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  • Dr. Stieglitz

Breakfast with Solomon - Proverbs 21:10

Proverbs 21:10

"The soul of the wicked desires evil; his neighbor finds no favor in his eyes."

This proverb about the characteristic thinking of a wicked person is absolutely insightful and needed in our culture today.


This is the Hebrew word nephesh, which means life, soul, thoughts, mind. This is the internal part of every person's being. This would correspond to the mind, will, and emotions of a person; that part of the person that acts, responds, and can grow in its understanding, information, reaction, and connections. This is the software of our life. We come with a basic operating system and a hardware system, but our software can and does grow and develop under our choices.

In some cases, we have retained the idea of the 10th Commandment. The plotting of a murder is a crime. The plotting of treason is a crime. The plotting of a theft is still a crime listed on most crime books but rarely prosecuted.

What God is really after is mental discipline in a positive direction. Instead of planning and plotting immorality, we should be designing, planning, and plotting how to benefit others and society. How can we make a positive contribution to society and others around us?

This could be called positive discontent or righteous contentment instead of lust for the immoral or plans for wickedness.


This is the Hebrew word rasa which means wicked, criminal. A clear understanding of this idea is one who lives outside the moral boundaries of the Ten Commandments and doesn't care about getting back inside of them. They flaunt these moral laws and use their no-rules lifestyle to increase their selfish pursuits. Little do they like to admit that there is a judgment coming at the end of life and that their selfish pursuits destroy themselves, those they love, and others in the process.


This is the Hebrew word, avah which means to lust, covet, desire, long for, wish, greedy for, crave. The Ten Commandments, listed in Deuteronomy 5:21, use this word for coveting.


This is the Hebrew word ra, which means evil, distress, badness, immorality; that which is beyond the scope of the Ten Commandments.

This is a very interesting proverb because it speaks about something that our culture does not see as a problem, yet God consistently refers to it as evil and wicked. That is the desiring or fantasizing of evil. The Scriptures make a big deal out of the wickedness of mental embrace of that which would be immoral or wicked if actually done. This is not even considered a problem in our culture. We have declared the thinking of the mind as off limits of any rules or boundaries whatsoever.

God, however, has said clearly that if we covet or desire that which would require an immoral act were we to do it, then we should not mentally entertain that thought. The planning and plotting of evil is wrong and should be avoided. This is what the tenth Commandment is all about. God knows that what you fantasize about is what you will eventually pursue. If you dream and lust and covet that which is evil, you will move in that direction. If you plan or scheme or plot the details of that which is immoral, it should be a crime, the Scriptures say. Planning to steal someone's wife is a problem. Planning to steal someone's property is a problem. Planning to destroy another person's company or their equipment is a problem. Most likely you are finding this discussion over the top and are amazed that I would go on this long because disciplining your mind from thinking certain thoughts has never occurred to you. If your mind wants to think about something, you probably let it. This is a mistake, both in the Old Testament and in the New Testament. The Apostle Paul keeps telling us that the battle in spiritual warfare is for our minds – what we think about. Jesus says that out of our heart (mind, will, emotions) comes the actions of the body and the mouth. It is not okay to think about whatever you want.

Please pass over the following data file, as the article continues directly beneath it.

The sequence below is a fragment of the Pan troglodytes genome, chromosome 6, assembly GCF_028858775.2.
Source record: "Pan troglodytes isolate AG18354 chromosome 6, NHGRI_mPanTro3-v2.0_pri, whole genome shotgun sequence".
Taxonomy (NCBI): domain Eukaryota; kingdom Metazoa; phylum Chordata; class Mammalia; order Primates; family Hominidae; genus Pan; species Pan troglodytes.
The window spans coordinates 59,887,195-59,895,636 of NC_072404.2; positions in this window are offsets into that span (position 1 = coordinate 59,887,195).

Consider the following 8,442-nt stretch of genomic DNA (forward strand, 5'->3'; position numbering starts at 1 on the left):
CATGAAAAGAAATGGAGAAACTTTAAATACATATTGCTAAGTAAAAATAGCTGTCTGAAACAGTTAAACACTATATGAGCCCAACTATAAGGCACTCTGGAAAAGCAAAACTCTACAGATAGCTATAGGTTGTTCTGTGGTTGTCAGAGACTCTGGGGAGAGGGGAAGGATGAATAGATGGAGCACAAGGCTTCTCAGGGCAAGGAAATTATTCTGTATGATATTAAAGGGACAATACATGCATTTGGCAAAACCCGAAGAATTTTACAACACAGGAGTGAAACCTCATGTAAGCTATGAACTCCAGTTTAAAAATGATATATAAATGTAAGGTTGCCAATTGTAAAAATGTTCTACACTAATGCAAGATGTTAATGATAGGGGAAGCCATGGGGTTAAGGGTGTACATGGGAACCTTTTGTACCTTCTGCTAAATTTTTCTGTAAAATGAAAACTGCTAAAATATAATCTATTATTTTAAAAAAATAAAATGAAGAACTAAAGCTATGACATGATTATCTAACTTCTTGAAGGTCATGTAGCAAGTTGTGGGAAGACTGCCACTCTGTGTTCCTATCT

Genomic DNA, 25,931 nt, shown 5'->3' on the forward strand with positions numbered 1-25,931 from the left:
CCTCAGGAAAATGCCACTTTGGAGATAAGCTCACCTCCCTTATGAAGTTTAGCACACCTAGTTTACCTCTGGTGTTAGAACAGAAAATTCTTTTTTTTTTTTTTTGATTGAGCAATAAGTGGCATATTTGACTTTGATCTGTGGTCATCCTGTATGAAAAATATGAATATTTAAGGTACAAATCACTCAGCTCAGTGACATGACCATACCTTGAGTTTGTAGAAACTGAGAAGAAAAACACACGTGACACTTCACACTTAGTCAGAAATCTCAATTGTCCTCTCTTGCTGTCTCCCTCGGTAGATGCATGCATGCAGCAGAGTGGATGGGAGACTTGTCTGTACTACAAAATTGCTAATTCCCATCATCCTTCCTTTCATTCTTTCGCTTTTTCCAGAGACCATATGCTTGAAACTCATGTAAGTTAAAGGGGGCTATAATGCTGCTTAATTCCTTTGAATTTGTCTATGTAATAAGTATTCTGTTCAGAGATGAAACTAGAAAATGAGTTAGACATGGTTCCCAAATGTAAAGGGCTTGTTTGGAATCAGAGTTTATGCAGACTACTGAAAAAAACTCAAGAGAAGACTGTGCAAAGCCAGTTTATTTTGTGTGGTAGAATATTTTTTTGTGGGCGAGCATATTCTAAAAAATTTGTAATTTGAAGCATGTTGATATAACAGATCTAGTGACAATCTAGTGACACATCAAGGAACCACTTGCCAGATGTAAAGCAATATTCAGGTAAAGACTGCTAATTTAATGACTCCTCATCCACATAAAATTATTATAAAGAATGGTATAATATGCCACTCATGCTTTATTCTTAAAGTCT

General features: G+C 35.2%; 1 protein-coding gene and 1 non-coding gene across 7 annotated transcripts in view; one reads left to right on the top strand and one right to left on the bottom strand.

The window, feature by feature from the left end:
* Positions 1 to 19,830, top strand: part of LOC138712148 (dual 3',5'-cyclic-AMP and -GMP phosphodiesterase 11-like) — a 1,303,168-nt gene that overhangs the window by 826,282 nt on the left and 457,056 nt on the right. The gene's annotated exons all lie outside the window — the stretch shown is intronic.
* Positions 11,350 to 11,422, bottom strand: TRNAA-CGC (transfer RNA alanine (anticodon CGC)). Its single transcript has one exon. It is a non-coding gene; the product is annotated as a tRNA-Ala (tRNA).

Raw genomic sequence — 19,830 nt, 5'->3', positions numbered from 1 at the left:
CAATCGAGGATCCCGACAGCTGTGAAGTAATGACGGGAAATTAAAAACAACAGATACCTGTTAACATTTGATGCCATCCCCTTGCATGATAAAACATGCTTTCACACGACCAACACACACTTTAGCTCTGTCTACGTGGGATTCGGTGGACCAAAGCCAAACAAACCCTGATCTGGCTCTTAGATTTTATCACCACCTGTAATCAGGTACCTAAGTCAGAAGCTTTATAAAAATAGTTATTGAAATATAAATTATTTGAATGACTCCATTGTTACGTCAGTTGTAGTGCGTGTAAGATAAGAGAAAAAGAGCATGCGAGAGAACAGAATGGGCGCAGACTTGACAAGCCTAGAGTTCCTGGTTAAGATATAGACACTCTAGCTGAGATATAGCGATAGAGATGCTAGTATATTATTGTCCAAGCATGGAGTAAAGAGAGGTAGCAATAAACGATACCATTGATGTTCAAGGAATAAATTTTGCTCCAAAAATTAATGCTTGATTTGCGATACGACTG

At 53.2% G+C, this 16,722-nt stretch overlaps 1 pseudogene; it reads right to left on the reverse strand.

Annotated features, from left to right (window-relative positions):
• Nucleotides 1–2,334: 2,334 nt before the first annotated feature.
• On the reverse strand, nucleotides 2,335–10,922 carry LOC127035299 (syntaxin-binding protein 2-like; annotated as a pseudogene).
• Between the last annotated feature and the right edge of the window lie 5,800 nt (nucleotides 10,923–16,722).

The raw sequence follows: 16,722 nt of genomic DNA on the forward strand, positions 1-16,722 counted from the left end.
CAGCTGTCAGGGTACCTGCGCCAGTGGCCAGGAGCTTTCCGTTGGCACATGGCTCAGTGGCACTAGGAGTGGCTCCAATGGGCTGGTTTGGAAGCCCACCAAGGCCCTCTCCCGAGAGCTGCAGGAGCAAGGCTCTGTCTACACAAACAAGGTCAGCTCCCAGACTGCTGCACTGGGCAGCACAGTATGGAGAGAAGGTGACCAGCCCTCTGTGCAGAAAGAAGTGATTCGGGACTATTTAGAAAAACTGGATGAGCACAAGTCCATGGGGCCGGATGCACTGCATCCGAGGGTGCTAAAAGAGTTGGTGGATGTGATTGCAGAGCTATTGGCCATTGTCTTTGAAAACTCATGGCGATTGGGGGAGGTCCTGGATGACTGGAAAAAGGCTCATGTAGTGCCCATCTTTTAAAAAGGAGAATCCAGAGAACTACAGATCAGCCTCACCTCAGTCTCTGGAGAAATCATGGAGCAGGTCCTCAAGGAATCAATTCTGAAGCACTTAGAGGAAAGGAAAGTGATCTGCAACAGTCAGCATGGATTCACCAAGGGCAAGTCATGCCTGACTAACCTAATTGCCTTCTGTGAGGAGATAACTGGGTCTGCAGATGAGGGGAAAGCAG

his neighbor finds no favor in his eyes


This is the Hebrew word reeh, which is friend, companion, neighbor – by that is meant others in general and or anyone that this person comes in contact with personally or even casually.

finds no favor

The Hebrew word for favor is hen, which is favor or grace. The idea here is clearly that the wicked person does not even stop to worry about whether what they want to do will harm their neighbor; it is all about them. They are selfish to an unusual degree. Most people who have not crossed the boundaries to fully embrace wickedness will stop short of doing something if it will clearly harm or damage someone that they know. This, however, is not the case for the wicked person. "Will it get me what I want?" is the mantra of the wicked person.

Until tomorrow,

Gil Stieglitz

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